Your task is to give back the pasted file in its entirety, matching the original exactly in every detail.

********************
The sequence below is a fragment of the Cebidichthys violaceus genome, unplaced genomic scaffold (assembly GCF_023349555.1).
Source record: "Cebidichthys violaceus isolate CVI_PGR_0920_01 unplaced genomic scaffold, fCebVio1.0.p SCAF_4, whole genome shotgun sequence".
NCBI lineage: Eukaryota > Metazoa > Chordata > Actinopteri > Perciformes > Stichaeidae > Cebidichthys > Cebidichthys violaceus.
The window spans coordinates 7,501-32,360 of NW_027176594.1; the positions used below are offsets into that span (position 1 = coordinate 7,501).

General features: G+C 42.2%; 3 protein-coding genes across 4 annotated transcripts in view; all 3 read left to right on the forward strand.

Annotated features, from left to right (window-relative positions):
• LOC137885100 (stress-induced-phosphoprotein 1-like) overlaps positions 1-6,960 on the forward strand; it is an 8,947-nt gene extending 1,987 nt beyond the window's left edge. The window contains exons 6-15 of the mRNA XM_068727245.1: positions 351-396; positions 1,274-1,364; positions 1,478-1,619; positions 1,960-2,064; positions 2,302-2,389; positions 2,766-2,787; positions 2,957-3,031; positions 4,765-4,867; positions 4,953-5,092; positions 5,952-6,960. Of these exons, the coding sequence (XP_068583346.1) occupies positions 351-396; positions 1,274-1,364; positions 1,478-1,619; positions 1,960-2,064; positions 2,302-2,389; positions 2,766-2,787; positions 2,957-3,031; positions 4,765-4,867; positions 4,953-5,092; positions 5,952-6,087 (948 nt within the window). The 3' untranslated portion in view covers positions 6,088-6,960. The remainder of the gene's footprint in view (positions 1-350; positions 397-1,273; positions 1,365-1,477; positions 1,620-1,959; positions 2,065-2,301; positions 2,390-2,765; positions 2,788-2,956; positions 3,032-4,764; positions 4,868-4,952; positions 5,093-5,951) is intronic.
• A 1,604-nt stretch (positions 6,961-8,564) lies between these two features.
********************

The sequence below is a fragment of the Cebidichthys violaceus genome, unplaced genomic scaffold (assembly GCF_023349555.1).
Source record: "Cebidichthys violaceus isolate CVI_PGR_0920_01 unplaced genomic scaffold, fCebVio1.0.p SCAF_4, whole genome shotgun sequence".
NCBI lineage: Eukaryota > Metazoa > Chordata > Actinopteri > Perciformes > Stichaeidae > Cebidichthys > Cebidichthys violaceus.
The window spans coordinates 7,501-32,360 of NW_027176594.1; the positions used below are offsets into that span (position 1 = coordinate 7,501).

General features: G+C 42.2%; 3 protein-coding genes across 4 annotated transcripts in view; all 3 read left to right on the forward strand.

Annotated features, from left to right (window-relative positions):
• LOC137885100 (stress-induced-phosphoprotein 1-like) overlaps positions 1-6,960 on the forward strand; it is an 8,947-nt gene extending 1,987 nt beyond the window's left edge. The window contains exons 6-15 of the mRNA XM_068727245.1: positions 351-396; positions 1,274-1,364; positions 1,478-1,619; positions 1,960-2,064; positions 2,302-2,389; positions 2,766-2,787; positions 2,957-3,031; positions 4,765-4,867; positions 4,953-5,092; positions 5,952-6,960. Of these exons, the coding sequence (XP_068583346.1) occupies positions 351-396; positions 1,274-1,364; positions 1,478-1,619; positions 1,960-2,064; positions 2,302-2,389; positions 2,766-2,787; positions 2,957-3,031; positions 4,765-4,867; positions 4,953-5,092; positions 5,952-6,087 (948 nt within the window). The 3' untranslated portion in view covers positions 6,088-6,960. The remainder of the gene's footprint in view (positions 1-350; positions 397-1,273; positions 1,365-1,477; positions 1,620-1,959; positions 2,065-2,301; positions 2,390-2,765; positions 2,788-2,956; positions 3,032-4,764; positions 4,868-4,952; positions 5,093-5,951) is intronic.
• A 1,604-nt stretch (positions 6,961-8,564) lies between these two features.